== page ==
By Alex H.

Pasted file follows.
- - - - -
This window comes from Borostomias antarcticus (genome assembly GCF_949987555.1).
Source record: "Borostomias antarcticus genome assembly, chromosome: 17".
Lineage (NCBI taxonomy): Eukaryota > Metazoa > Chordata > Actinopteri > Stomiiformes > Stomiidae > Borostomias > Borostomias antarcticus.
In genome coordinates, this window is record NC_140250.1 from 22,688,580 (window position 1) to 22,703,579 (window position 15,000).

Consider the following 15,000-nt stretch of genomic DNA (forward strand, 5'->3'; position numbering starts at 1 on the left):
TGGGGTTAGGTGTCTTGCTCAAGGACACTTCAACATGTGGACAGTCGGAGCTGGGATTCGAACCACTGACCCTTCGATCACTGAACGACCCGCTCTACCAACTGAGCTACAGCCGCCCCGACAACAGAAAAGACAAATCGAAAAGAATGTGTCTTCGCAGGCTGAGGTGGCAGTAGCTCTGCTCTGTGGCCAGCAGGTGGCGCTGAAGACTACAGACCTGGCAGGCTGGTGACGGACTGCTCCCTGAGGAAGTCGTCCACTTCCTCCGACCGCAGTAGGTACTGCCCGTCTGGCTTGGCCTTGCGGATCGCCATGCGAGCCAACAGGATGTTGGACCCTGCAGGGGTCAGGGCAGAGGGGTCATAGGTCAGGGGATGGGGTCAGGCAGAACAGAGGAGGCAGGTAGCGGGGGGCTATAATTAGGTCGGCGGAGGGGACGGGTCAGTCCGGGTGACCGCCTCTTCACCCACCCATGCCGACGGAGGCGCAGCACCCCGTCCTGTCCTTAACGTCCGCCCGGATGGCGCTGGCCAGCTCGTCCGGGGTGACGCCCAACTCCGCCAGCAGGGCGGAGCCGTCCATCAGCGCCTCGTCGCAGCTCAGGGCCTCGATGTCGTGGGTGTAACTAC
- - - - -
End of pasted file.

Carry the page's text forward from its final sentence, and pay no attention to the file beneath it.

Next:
I grew in college. A lot. I entered just over 5 feet tall and graduated just over 6 feet tall, but I also grew as an athlete and an individual. High school is where I fell in love with running. I got just enough out of the sport that I was addicted to the feeling of improvement. For my 4 years in college, positive outcomes were few and far between. I'm talking maybe 50 races and about 5 I'm proud of. Freshman year I immediately grew 3 inches and my hips were so misaligned I couldn't run for months. Sophomore year I changed my diet with hopes of performing at a higher level and became iron deficient. Then I got healthy and pulled my right calf. Then I got healthy again and my shin kept me out. Junior year I was in the best shape of my life and missed 10 days from a water induced coma. There's a trend here. Get fit. Get hurt. Get healthy. Get sick. The list does not stop there, but you get the idea. From diet changes, to what I thought was smart hydration, to running more and running harder, every intention was positive. But the outcomes did not match. The message here is trial and error, and the willingness to keep trying and failing. It is a never ending cycle, but it is how we grow. What I took out of my college career is more than any breakout performance could have told me. I learned that I'm in the sport for the right reasons. I learned that passion will always drive me forward, and failure is only failure if we stop trying. I took something out of each and every injury and poor performance. Most importantly, I realized my mentality was never going to be my downfall. Since college, I have steadily improved, and am finally (after 9 years) beginning to see signs of the athlete I have long wanted to be. I attribute much of this to the hunger that brewed over years of unfinished business on the track, that is now starting to come to fruition on the roads. As I see myself improving, my hunger grows stronger. As far as my focus, the marathon,"Run under 235" changed to "dip under 230" and has now grown to "get under 223" and hopefully culminates to "break 219" (Olympic trials B standard for men in the United States) by the Olympic trials. But if things came easier, and I had not been knocked down so many times previously, who knows if I would still be here sharing a journey with you?
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